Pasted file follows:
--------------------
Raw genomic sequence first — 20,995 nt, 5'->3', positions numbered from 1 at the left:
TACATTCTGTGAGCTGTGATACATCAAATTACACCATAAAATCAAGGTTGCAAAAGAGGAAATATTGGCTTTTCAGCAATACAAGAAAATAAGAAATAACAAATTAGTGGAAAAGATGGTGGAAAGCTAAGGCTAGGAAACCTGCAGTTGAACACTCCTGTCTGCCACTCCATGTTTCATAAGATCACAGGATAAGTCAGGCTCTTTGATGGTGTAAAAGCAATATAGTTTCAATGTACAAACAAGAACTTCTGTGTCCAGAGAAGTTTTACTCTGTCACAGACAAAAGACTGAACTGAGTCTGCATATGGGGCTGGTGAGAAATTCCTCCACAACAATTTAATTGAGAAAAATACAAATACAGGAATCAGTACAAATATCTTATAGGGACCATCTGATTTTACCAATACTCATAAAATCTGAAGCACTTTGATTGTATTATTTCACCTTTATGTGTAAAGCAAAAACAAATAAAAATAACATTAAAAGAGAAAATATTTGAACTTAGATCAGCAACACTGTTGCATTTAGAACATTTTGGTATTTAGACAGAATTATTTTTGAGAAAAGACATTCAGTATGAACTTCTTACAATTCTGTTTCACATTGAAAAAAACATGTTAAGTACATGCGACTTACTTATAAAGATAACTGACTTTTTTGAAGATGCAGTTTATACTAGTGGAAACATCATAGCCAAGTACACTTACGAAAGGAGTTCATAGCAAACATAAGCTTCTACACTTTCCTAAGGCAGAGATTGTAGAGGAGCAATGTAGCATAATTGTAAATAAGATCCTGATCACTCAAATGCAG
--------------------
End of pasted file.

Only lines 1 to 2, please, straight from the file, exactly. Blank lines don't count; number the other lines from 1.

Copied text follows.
Raw genomic sequence first — 20,995 nt, 5'->3', positions numbered from 1 at the left:
TACATTCTGTGAGCTGTGATACATCAAATTACACCATAAAATCAAGGTTGCAAAAGAGGAAATATTGGCTTTTCAGCAATACAAGAAAATAAGAAATAACAAATTAGTGGAAAAGATGGTGGAAAGCTAAGGCTAGGAAACCTGCAGTTGAACACTCCTGTCTGCCACTCCATGTTTCATAAGATCACAGGATAAGTCAGGCTCTTTGATGGTGTAAAAGCAATATAGTTTCAATGTACAAACAAGAACTTCTGTGTCCAGAGAAGTTTTACTCTGTCACAGACAAAAGACTGAACTGAGTCTGCATATGGGGCTGGTGAGAAATTCCTCCACAACAATTTAATTGAGAAAAATACAAATACAGGAATCAGTACAAATATCTTATAGGGACCATCTGATTTTACCAATACTCATAAAATCTGAAGCACTTTGATTGTATTATTTCACCTTTATGTGTAAAGCAAAAACAAATAAAAATAACATTAAAAGAGAAAATATTTGAACTTAGATCAGCAACACTGTTGCATTTAGAACATTTTGGTATTTAGACAGAATTATTTTTGAGAAAAGACATTCAGTATGAACTTCTTACAATTCTGTTTCACATTGAAAAAAACATGTTAAGTACATGCGACTTACTTATAAAGATAACTGACTTTTTTGAAGATGCAGTTTATACTAGTGGAAACATCATAGCCAAGTACACTTACGAAAGGAGTTCATAGCAAACATAAGCTTCTACACTTTCCTAAGGCAGAGATTGTAGAGGAGCAATGTAGCATAATTGTAAATAAGATCCTGATCACTCAAATGCAG